After three years of fighting, organizing and building, we have spent the last 8 months in deep collective reflection. With that has come great clarity, perspective, and the realization that many of our biggest supporters, fans, and followers don’t truly know what we DO, who our members ARE, and HOW we are building power for transformational change in the state of Florida.
Dream Defenders is an organization with membership throughout Florida committed to developing and nurturing strong community relationships, a deep understanding of the needs of our people, to facilitate the collective development and execution of transformational solutions. It is more than actions, protests, or occupations: though we do all three very well. The on the ground work that we do is tangible and transformational.
We have watched the growing debate about cultural influencers, social media/activist celebrities with larger followings and no accountability that comment on political issues. This is a worthwhile debate. Especially, in this hyper sensitive climate where discord and discourse is discouraged and attacked.
We have always used social media as a part of our organizing. Twitter, Instagram and Facebook have created the unprecedented opportunity to contribute to and critique conversations and events as they happen. The emergence of a collective voice channeled online has helped us, and a host of others, develop a brand that people trust and believe relevant.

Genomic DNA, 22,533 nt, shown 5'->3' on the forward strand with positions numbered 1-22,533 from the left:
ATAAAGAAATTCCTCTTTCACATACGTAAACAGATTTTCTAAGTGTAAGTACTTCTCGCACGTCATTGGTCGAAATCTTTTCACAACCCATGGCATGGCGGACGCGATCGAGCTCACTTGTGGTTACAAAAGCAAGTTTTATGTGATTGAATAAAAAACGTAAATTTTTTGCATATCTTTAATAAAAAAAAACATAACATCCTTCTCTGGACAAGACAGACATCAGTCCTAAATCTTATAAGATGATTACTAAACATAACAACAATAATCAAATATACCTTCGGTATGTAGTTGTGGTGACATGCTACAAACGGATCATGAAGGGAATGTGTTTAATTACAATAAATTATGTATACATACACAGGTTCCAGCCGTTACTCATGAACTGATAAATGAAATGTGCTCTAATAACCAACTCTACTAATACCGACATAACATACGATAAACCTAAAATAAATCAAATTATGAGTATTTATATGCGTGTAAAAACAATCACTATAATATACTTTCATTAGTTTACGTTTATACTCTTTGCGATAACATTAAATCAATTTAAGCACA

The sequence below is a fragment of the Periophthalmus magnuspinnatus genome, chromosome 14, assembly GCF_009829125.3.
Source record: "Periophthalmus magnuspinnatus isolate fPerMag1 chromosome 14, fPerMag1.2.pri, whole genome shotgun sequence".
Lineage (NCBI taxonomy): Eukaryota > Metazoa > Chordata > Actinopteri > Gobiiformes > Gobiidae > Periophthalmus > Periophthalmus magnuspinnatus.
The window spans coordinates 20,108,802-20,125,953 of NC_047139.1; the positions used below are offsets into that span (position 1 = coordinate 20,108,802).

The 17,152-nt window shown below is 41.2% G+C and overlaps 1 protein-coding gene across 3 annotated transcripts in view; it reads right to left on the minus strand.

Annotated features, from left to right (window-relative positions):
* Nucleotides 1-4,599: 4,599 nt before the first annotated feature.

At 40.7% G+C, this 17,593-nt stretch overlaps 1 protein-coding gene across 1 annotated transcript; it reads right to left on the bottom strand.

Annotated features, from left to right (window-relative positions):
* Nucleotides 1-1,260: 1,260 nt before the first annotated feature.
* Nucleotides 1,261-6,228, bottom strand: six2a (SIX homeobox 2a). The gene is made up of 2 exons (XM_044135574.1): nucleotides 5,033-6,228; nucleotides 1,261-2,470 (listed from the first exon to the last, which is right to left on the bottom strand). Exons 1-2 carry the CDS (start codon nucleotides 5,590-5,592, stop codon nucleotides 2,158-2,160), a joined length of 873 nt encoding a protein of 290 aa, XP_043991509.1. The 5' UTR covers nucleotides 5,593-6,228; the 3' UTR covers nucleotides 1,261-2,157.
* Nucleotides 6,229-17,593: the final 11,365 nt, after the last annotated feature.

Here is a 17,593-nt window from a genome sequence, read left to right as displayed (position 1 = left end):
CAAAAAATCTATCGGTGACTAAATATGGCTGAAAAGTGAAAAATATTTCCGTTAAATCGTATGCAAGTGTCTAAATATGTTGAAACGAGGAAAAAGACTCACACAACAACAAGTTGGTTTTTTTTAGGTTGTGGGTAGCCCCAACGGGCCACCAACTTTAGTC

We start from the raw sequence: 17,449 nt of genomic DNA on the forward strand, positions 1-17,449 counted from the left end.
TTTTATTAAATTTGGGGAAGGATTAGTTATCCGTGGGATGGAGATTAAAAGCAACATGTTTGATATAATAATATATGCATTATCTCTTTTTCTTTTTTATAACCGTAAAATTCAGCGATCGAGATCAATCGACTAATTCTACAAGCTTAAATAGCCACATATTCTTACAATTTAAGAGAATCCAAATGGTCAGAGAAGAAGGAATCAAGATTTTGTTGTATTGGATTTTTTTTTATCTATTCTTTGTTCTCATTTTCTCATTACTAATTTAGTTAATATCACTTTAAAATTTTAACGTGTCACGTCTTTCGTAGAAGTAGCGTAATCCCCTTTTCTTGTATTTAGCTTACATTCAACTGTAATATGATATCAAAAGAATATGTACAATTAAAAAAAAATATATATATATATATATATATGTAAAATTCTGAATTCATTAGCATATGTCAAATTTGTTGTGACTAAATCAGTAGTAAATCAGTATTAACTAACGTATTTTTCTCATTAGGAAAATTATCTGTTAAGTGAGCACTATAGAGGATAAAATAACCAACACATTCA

The answer is clear for us: Social media is a microphone—it amplifies the grassroots organizing work that we are doing to transform our circumstances. It does not, and never will, take the place of building deep relationships which are at the core of organizing. Everything outside of that -- though important in shifting culture, changing policy, and transforming our communities -- simply is not organizing.
To change our communities, we must have power, not just followers.
Our culture rewards folks for RTs and posting the same information, articles and snarky comments. Our profiles get more attention for talking about tragedies than they do for highlighting the work that our membership is doing day in and day out. We have attained social media popularity that doesn’t necessarily support a growth in our membership, nor does it give them a strategic advantage in transforming their circumstances locally.
We appreciate the immense support and trust that has been shared with Dream Defenders over the past 3 years. We recognize that people trust and love our brand because we are led by the work that our members are doing. But, it troubles us that participating in Twitter conversations and television appearances are held up as “doing the work,” when we know that so much more has to be done.
As our social media profile has grown so has its separation from the voice and work our incredible membership. In keeping up with the latest hashtags or movement trends/moments we have lost our way at times and fallen victim to the schizophrenia of the times. We can blame the culture. We choose to blame ourselves.
That said, we as an organization have decided to take a step back and take a “social media sabbatical” of sorts-- to adjust, re-center and get it right.
We will be back in November with a fresh voice; one that emanates from the grassroots and is a complement to movement work, not just characters.